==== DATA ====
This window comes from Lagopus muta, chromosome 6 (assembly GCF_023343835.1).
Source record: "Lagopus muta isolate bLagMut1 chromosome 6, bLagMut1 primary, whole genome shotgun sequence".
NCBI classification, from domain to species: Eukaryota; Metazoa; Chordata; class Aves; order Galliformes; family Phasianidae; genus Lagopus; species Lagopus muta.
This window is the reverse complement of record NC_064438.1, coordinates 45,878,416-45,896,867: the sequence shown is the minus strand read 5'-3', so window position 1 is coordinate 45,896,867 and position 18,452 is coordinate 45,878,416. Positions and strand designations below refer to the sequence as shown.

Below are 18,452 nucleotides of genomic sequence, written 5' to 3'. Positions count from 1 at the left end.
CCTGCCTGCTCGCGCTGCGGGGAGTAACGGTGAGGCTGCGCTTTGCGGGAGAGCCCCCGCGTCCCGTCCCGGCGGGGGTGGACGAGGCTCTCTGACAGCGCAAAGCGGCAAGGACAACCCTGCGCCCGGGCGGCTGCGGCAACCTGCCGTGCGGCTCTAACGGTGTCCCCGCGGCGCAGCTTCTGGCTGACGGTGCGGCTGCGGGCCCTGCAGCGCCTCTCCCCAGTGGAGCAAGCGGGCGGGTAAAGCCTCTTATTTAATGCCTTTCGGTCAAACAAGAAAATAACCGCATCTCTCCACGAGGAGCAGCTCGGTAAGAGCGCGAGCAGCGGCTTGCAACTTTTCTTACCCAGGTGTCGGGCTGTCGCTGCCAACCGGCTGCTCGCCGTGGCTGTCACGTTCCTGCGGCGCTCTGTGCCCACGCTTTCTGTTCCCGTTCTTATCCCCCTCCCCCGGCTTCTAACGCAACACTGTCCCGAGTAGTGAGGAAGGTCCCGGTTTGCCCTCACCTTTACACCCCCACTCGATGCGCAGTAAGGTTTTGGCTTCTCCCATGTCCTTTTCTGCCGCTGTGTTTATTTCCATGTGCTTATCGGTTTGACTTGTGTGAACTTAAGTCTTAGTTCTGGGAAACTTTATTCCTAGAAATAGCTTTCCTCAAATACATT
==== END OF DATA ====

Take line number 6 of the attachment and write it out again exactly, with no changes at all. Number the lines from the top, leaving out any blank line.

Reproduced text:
CCTGCCTGCTCGCGCTGCGGGGAGTAACGGTGAGGCTGCGCTTTGCGGGAGAGCCCCCGCGTCCCGTCCCGGCGGGGGTGGACGAGGCTCTCTGACAGCGCAAAGCGGCAAGGACAACCCTGCGCCCGGGCGGCTGCGGCAACCTGCCGTGCGGCTCTAACGGTGTCCCCGCGGCGCAGCTTCTGGCTGACGGTGCGGCTGCGGGCCCTGCAGCGCCTCTCCCCAGTGGAGCAAGCGGGCGGGTAAAGCCTCTTATTTAATGCCTTTCGGTCAAACAAGAAAATAACCGCATCTCTCCACGAGGAGCAGCTCGGTAAGAGCGCGAGCAGCGGCTTGCAACTTTTCTTACCCAGGTGTCGGGCTGTCGCTGCCAACCGGCTGCTCGCCGTGGCTGTCACGTTCCTGCGGCGCTCTGTGCCCACGCTTTCTGTTCCCGTTCTTATCCCCCTCCCCCGGCTTCTAACGCAACACTGTCCCGAGTAGTGAGGAAGGTCCCGGTTTGCCCTCACCTTTACACCCCCACTCGATGCGCAGTAAGGTTTTGGCTTCTCCCATGTCCTTTTCTGCCGCTGTGTTTATTTCCATGTGCTTATCGGTTTGACTTGTGTGAACTTAAGTCTTAGTTCTGGGAAACTTTATTCCTAGAAATAGCTTTCCTCAAATACATT